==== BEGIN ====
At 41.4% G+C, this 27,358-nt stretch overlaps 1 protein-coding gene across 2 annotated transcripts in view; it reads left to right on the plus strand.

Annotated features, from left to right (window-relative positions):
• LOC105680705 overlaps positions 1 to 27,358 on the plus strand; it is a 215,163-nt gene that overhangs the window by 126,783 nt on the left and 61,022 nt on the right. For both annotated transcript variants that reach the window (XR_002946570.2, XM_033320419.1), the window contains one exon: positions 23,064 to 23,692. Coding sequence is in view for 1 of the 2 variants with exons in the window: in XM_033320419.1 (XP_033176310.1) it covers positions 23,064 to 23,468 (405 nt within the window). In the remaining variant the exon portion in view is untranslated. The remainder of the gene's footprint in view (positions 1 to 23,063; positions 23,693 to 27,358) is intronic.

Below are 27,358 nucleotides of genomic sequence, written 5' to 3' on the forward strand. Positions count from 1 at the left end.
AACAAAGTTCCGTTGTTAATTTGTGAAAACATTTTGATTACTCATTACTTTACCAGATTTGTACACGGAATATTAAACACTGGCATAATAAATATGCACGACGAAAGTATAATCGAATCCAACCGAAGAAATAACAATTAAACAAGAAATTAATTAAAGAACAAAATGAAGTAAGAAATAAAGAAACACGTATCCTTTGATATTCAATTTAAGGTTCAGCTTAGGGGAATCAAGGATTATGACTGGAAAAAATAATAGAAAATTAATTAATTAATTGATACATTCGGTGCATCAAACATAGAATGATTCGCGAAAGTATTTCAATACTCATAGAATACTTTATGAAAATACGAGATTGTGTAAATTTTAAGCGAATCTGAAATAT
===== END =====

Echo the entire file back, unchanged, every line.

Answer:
At 41.4% G+C, this 27,358-nt stretch overlaps 1 protein-coding gene across 2 annotated transcripts in view; it reads left to right on the plus strand.

Annotated features, from left to right (window-relative positions):
• LOC105680705 overlaps positions 1 to 27,358 on the plus strand; it is a 215,163-nt gene that overhangs the window by 126,783 nt on the left and 61,022 nt on the right. For both annotated transcript variants that reach the window (XR_002946570.2, XM_033320419.1), the window contains one exon: positions 23,064 to 23,692. Coding sequence is in view for 1 of the 2 variants with exons in the window: in XM_033320419.1 (XP_033176310.1) it covers positions 23,064 to 23,468 (405 nt within the window). In the remaining variant the exon portion in view is untranslated. The remainder of the gene's footprint in view (positions 1 to 23,063; positions 23,693 to 27,358) is intronic.

Below are 27,358 nucleotides of genomic sequence, written 5' to 3' on the forward strand. Positions count from 1 at the left end.
AACAAAGTTCCGTTGTTAATTTGTGAAAACATTTTGATTACTCATTACTTTACCAGATTTGTACACGGAATATTAAACACTGGCATAATAAATATGCACGACGAAAGTATAATCGAATCCAACCGAAGAAATAACAATTAAACAAGAAATTAATTAAAGAACAAAATGAAGTAAGAAATAAAGAAACACGTATCCTTTGATATTCAATTTAAGGTTCAGCTTAGGGGAATCAAGGATTATGACTGGAAAAAATAATAGAAAATTAATTAATTAATTGATACATTCGGTGCATCAAACATAGAATGATTCGCGAAAGTATTTCAATACTCATAGAATACTTTATGAAAATACGAGATTGTGTAAATTTTAAGCGAATCTGAAATAT